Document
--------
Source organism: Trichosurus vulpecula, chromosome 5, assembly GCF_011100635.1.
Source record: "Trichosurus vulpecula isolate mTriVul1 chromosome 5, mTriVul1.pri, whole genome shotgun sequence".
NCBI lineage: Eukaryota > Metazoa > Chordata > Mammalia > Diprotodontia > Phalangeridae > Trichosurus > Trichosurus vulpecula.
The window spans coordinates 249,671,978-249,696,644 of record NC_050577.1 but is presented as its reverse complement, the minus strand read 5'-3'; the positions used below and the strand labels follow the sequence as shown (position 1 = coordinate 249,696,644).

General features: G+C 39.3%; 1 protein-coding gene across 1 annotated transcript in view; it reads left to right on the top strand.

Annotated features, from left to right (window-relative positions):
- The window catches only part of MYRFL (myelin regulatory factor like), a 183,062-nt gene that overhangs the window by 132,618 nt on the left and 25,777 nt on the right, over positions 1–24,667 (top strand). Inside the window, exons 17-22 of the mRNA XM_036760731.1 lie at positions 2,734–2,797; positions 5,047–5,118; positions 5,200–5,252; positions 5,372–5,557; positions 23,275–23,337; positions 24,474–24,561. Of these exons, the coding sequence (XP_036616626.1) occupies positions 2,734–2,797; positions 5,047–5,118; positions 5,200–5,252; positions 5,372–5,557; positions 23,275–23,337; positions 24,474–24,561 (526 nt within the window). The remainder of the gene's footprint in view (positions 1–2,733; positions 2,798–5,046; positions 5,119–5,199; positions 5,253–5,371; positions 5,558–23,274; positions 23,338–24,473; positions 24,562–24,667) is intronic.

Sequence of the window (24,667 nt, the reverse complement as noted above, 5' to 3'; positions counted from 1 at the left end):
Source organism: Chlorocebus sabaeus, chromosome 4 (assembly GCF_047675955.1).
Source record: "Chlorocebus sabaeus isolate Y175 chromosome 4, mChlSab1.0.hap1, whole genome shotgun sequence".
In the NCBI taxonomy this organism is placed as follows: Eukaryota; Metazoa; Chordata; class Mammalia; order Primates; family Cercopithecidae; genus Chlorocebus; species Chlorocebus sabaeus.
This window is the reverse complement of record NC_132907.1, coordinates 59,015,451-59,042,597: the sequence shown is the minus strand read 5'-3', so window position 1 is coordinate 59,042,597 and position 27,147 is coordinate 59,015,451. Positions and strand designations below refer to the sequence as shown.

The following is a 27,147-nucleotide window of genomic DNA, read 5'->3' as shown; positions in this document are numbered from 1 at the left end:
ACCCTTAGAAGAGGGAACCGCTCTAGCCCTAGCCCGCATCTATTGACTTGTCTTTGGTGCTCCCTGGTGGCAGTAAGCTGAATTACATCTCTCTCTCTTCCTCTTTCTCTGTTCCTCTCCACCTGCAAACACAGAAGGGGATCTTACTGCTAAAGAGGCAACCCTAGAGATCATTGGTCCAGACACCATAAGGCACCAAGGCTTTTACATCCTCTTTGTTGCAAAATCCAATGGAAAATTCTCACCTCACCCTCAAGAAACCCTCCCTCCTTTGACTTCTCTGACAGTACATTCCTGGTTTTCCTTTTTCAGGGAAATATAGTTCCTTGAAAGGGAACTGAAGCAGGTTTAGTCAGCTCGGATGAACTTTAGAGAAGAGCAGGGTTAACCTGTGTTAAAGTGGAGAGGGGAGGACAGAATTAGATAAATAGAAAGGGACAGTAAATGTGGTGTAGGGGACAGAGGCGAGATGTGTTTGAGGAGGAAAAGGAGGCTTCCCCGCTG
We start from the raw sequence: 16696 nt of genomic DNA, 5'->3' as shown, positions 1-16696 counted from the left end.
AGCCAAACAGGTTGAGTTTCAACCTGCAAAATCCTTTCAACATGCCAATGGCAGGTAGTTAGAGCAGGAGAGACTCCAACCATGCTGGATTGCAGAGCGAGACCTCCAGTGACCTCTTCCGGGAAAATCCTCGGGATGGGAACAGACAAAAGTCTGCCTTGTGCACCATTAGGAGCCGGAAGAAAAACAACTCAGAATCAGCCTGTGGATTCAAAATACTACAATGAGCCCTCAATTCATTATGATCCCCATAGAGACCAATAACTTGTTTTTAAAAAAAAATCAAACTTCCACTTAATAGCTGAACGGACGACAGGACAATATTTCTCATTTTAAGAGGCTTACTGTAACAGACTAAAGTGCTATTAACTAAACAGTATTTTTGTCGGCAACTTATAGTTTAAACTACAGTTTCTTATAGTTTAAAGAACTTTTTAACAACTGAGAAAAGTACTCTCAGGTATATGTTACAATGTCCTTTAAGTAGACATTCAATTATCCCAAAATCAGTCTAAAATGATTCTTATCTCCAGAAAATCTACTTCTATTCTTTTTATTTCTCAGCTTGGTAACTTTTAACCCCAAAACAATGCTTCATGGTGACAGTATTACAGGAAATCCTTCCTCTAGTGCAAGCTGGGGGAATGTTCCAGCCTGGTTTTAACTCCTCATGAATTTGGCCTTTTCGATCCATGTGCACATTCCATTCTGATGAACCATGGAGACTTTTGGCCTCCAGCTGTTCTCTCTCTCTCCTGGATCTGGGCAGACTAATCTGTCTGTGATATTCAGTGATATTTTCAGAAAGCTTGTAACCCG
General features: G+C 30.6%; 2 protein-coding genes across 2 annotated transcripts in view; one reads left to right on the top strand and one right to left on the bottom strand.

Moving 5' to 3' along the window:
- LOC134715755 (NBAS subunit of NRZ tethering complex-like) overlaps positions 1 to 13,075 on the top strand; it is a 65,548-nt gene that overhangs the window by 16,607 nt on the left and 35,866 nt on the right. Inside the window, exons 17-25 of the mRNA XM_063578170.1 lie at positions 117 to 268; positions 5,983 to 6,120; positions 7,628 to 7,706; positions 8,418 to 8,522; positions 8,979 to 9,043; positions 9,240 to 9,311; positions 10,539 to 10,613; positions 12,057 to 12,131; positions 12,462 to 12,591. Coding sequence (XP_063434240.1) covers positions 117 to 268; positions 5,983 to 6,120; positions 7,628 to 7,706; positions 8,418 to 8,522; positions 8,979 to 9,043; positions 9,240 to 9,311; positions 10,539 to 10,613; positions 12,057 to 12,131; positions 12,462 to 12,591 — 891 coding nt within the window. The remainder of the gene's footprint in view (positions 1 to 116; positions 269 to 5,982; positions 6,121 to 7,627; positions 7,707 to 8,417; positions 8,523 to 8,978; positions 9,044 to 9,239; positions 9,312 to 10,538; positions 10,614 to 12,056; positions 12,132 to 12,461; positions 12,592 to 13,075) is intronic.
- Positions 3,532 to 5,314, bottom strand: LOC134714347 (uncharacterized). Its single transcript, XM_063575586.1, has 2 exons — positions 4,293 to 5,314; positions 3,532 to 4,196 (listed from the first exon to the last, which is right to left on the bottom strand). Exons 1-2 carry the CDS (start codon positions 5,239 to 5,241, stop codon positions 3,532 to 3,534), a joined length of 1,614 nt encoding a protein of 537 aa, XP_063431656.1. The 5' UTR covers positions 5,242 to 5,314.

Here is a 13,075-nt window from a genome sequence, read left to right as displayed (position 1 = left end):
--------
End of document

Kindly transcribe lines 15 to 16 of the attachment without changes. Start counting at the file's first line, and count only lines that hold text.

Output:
We start from the raw sequence: 16696 nt of genomic DNA, 5'->3' as shown, positions 1-16696 counted from the left end.
AGCCAAACAGGTTGAGTTTCAACCTGCAAAATCCTTTCAACATGCCAATGGCAGGTAGTTAGAGCAGGAGAGACTCCAACCATGCTGGATTGCAGAGCGAGACCTCCAGTGACCTCTTCCGGGAAAATCCTCGGGATGGGAACAGACAAAAGTCTGCCTTGTGCACCATTAGGAGCCGGAAGAAAAACAACTCAGAATCAGCCTGTGGATTCAAAATACTACAATGAGCCCTCAATTCATTATGATCCCCATAGAGACCAATAACTTGTTTTTAAAAAAAAATCAAACTTCCACTTAATAGCTGAACGGACGACAGGACAATATTTCTCATTTTAAGAGGCTTACTGTAACAGACTAAAGTGCTATTAACTAAACAGTATTTTTGTCGGCAACTTATAGTTTAAACTACAGTTTCTTATAGTTTAAAGAACTTTTTAACAACTGAGAAAAGTACTCTCAGGTATATGTTACAATGTCCTTTAAGTAGACATTCAATTATCCCAAAATCAGTCTAAAATGATTCTTATCTCCAGAAAATCTACTTCTATTCTTTTTATTTCTCAGCTTGGTAACTTTTAACCCCAAAACAATGCTTCATGGTGACAGTATTACAGGAAATCCTTCCTCTAGTGCAAGCTGGGGGAATGTTCCAGCCTGGTTTTAACTCCTCATGAATTTGGCCTTTTCGATCCATGTGCACATTCCATTCTGATGAACCATGGAGACTTTTGGCCTCCAGCTGTTCTCTCTCTCTCCTGGATCTGGGCAGACTAATCTGTCTGTGATATTCAGTGATATTTTCAGAAAGCTTGTAACCCG